There is a difference between quality and quantity Colin. Do you know what that is? I this what most people aspire to. To eat in a $250 a plate restaurant rather then Macas. To drive a car rather then walk. To read books rather then Google. Now I know that sounds insulting, but you really do ask for it.
Yes, that is insulting, and I continually wonder why you insult people rather than addressing the basic differences which would forward the discussion instead of pissing people off. Simply, you want the Russian term used. I want the English term used, in accordance with WP:UE, 'Do not use a systematically transliterated name if there is a common English form of the name'. Why don't you confine yourself to addressing that instead of insulting me? Buckshot06 (talk) 23:05, 5 May 2008 (UTC)
IF you must use Google, at least search the books which represents the people who have felt passionate enough to research and write on the subject then casting a wide "net" to trawl in every mirror site on the planet. Its the difference between going out for tuna, and fishing off the peer for white bait.
Opolcheniye is not an English word. That's all there is to it. The MVD, on the other hand, is not part of the Ministry of Defence - they're the Ministry of the Interior, and yes of course I know about the Internal Troops. But there are no 'Military Police', 'Ground Forces Police' in Russia, though Putin and others have talked of introducing them. Buckshot06 (talk) 23:02, 5 May 2008 (UTC)

For the record, a literal translation of opolchenye

You've said it right there, again. It's a translation, it's not the English word. Buckshot06 (talk) 23:02, 5 May 2008 (UTC)

is derived from o-pol(k)-cheniye, to allocate to a polk, i.e. to regimentalize the volunteers (narod), so militia is wrong, because militia in England is a selective registred preallocated system of voluntary recruitment and opolcheniye is not at all.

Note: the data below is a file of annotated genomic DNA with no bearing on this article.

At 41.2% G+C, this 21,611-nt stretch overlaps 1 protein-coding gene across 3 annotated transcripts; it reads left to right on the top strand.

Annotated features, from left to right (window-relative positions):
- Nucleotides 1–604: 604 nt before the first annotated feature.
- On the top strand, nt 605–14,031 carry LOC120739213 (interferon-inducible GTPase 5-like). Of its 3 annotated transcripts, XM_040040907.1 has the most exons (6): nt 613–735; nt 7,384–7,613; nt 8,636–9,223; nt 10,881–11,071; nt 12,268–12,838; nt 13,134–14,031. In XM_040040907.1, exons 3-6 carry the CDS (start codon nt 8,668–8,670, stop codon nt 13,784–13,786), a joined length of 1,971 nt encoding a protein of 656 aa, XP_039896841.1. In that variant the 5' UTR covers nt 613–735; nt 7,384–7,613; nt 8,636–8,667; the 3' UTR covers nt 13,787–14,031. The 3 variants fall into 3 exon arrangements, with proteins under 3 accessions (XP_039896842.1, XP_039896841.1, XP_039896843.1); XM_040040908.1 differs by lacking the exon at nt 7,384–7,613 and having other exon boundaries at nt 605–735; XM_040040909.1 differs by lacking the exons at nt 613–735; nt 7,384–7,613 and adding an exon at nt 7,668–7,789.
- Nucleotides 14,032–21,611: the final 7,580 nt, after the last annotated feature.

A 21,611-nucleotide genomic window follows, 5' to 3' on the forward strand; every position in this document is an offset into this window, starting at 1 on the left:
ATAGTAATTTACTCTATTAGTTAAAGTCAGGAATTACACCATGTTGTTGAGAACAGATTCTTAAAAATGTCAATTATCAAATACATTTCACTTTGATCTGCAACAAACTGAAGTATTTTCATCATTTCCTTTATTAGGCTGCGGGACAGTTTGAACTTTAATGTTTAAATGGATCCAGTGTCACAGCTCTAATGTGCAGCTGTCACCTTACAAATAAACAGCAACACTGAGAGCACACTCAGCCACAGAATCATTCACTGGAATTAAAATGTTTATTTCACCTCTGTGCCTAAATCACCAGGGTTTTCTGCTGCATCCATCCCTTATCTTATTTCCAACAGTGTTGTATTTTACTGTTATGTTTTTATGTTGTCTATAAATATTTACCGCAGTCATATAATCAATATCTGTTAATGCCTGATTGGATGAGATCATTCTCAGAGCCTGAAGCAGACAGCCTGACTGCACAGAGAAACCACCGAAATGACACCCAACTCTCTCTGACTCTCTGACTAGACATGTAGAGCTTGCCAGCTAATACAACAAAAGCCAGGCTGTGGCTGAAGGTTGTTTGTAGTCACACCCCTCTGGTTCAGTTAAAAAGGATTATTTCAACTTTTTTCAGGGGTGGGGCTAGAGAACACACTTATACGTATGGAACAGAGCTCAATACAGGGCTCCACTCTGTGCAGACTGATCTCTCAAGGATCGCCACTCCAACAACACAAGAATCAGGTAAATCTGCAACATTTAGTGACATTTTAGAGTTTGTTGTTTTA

Soviet Military Law and Administration - Page 195 by Harold Joseph Berman, Miroslav Kerner - Military law - 1955 - 208 pages Citizens in units of the people-in-arms (narodnoe opolchenie) were declared subject to the Statute on Military Crimes and under the jurisdiction of military ..

Russia at War, 1941-1945 - Page 300 by Alexander Werth - World War, 1939-1945 - 1964 - 1100 pages By July 10, the first opolcheniye division was sent to the front, ... These three opolcheniye divisions were rushed to the so-called Luga defence line, ..

900 Days: The Siege of Leningrad - Page 680 by Harrison Salisbury - History - 1983 ... Opolcheniye Leningrado; and Karasev. CHAPTER 20. THE ENEMY AT THE GATES The description of Smolny is based on GN ...

Imperial and Soviet Russia: Power, Privilege, and the Challenge of Modernity by David Christian - Communism - 1997 - 478 pages Page 333 He also ordered the formation of militia (opolcheniye) units. A Soviet novel written by Konstantin Simonov in the late 1950s gives a vivid description of ...

T.L.S. - Page 230 Music History and criticism Periodicals - 1963 Both the Moscow opolcheniye monograph and the Sebastopol monograph are ... The story of the Moscow opolcheniye — those 140000 or 150000 civilians who ..

The Eastern Front, 1914-1917 - Page 168 by Norman Stone - History - 1998 - 352 pages The disintegration of III Army in Galicia was similarly written down by its chief of staff, and corps commanders, to the opolcheniye's surrendering in ...

The Golden Ring: Cities of Old Russia - Page 178 by Vadim Evgenʹevich Gippenreĭter, Alekseĭ I. Komech - Social Science - 1991 After a siege lasting six months the patriotic opolcheniye (national popular army) stormed the monastery and expelled the Poles - thanks mainly to the ...

The Aspirations of Bulgaria - Page 101 by Stojan Protić - Balkan Peninsula History War of 1912-1913 - 1915 Complementary units, the Serbian third ban or the Bulgarian Opolcheniye, are not included in the stipulated effective. ...

Soldiers of the Tsar: Army and Society in Russia, 1462-1874 - Page 8 by John L. H. Keep - Social Science - 1985 - 432 pages ... the militia (opolcheniye), or the rewards system, which included the bestowal of remarkably lavish gifts on individual servitors by the tsar, ...

this one is interesting since the standard usage in social sciences it to give the English translation/explanation in brackets and not the other way around

The Slavonic and East European Review - Page 358 by Modern Humanities Research Association - Europe Economic conditions Periodicals - 1943 ... for the abysmally low standard of efficiency of the levy (opolcheniye) provided by the service gentry, still the backbone of the Russian armed forces. ...

This one translates it from its administrative function!

Dark Sun: The Making of the Hydrogen Bomb - Page 43 by Richard Rhodes - History - 1995 - 731 pages ... as coming from him; but the things of which he spoke — opolcheniye [ie, civilian reserves], partisans, occupied territories, meant the end of illusions. ...